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@YannisRizos : C++ has one form of writing for-loops, Java has two. So even a C++ person totally focused on using for-loops should assume they only know 50% of Java. :D –  Viliam Búr Apr 22 '13 at 9:34
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I would have a play around with Java for a few days just to see if you like it, then just jump right in no better way to learn than get your hands dirty.

Your programming background will help you. There's a lot of good tutorial sites that can ease you into android and java at the same time just try googling for them. Most of all ENJOY!

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I'll add that you can probably get away with 1-2 days solid effort on this front or grabbing a book such as Head First Java (there's also a Java for C++ programmers title out there as I recall). It's key to remember that Android != Java, you use a lot of the same syntax, but it's a different VM that runs the code, some things are allowed/restricted, others aren't etc –  Martijn Verburg Jan 19 '12 at 12:04
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should I take a couple of weeks to learn the basics of Java first and then start with Android development?

Given that you target Android, it makes sense to simply pick their official tutorial of Getting Started kind and start studying it. If it is necessary / desirable to study Java along the way, you can expect this to be mentioned in this tutorial.

Per my recollection early versions of Android tutorials were of acceptable quality. I didn't work with it for quite a while though.

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Answering to a rather old thread, but just had to, since none of the answers or comments highlighted what I believe is a very important point i.e. "learning Object Oriented Programming (OOP)". Especially so, in the light of what OP wrote:-

... quite proficient in C and know some C++, but never touched Java...

That might indicate, that OP's Object Oriented Programming (and potentially Design) skills might need some propping up. At least, it did so in my case, and I'd have made a very similar statement.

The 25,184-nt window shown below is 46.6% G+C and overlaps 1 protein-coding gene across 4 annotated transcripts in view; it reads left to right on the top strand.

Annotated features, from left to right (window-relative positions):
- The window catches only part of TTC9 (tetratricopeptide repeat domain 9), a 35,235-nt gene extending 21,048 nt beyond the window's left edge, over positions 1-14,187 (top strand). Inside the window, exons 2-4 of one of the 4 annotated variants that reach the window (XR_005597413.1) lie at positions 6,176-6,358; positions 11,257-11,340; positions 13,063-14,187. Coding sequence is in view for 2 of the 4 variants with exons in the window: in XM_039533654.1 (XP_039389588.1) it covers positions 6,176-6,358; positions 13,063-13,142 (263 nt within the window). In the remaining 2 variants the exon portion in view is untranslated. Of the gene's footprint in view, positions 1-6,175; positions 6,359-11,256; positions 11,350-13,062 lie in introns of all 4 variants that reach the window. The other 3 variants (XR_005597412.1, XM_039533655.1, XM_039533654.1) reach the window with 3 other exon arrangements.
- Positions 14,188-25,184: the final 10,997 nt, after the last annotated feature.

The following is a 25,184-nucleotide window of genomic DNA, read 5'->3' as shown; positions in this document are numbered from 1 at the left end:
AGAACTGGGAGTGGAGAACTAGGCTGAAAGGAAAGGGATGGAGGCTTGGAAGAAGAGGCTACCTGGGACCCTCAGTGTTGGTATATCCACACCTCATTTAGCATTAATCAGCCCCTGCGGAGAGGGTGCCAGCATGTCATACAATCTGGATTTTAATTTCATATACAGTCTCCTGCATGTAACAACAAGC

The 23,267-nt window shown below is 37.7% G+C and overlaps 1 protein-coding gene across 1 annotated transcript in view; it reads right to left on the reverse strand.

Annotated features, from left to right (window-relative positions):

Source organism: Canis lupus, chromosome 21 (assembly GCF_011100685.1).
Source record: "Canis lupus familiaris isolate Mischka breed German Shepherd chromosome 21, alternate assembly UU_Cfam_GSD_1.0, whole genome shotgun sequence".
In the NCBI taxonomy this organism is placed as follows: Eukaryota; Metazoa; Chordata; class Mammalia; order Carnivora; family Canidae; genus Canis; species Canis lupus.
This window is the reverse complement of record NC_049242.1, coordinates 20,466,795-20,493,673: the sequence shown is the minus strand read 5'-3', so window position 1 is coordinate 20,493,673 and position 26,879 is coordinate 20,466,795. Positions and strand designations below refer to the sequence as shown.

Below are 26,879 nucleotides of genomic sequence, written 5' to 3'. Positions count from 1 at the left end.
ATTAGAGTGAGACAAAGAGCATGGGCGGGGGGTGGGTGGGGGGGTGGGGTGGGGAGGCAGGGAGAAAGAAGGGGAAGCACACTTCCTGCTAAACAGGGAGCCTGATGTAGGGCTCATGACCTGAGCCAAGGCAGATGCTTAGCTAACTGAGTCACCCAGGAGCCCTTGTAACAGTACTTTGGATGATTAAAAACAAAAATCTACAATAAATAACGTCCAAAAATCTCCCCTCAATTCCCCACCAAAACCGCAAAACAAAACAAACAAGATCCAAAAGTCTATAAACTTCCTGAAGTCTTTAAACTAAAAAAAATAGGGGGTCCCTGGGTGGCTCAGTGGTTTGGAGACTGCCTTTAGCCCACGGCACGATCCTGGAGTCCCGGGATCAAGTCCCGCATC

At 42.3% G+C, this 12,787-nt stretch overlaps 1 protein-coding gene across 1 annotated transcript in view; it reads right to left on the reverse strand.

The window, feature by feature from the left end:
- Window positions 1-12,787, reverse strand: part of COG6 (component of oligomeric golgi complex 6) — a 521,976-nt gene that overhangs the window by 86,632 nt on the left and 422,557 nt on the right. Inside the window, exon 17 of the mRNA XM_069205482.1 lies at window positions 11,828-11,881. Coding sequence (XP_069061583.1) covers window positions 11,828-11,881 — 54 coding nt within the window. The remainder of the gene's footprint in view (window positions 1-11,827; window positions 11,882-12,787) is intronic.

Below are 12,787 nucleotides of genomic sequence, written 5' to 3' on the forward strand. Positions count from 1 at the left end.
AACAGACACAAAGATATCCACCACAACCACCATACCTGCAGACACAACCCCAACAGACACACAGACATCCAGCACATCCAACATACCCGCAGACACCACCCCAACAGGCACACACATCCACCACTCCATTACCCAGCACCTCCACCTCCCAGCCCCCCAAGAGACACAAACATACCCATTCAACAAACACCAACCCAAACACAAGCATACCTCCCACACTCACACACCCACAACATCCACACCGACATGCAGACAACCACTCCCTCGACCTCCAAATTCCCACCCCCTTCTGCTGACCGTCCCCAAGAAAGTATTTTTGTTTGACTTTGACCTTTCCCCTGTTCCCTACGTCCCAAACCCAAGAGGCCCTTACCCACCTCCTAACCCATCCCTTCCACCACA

I'd suggest learning what is called "Core Java", and becoming proficient and then, the switch to Android programming would seem much easier. The benefit of that approach is that Java forces OOP, in following ways --

  • Clean (as in Puritan sense)
  • Easy to grasp (as in simplicity)
  • The only way (instead of having non-OOP alternative)

Also, "Core Java" can be learned pretty quickly for someone already fairly familiar with C/C++.

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I decided to jump straight to Android and to learn Java as I go. Start is usually easy - you can get Android Developer Tools from the Android developers site, where you will also find some tutorials to help you make the first steps.

However, without proper Java knowledge, Android development soon becomes overwhelming (at least it did for me). Luckily, there are tutorials for those, who want to learn Java solely for Android development. You can find them here (they are designed for people who already know another language like C++/VisualBasic/etc.).

One way to check if you have enough knowledge to develop in Android is to sign up for an Android MOOC (like this one) and check out the assignments. The logic behind this approach is: Since Android development is what you really aim at, you can give it a go immediately. This way will help you realise what you can do and what you still need to learn. Plus you can always take some time out to brush up your Java skills.

Good luck picking the most effective for you way!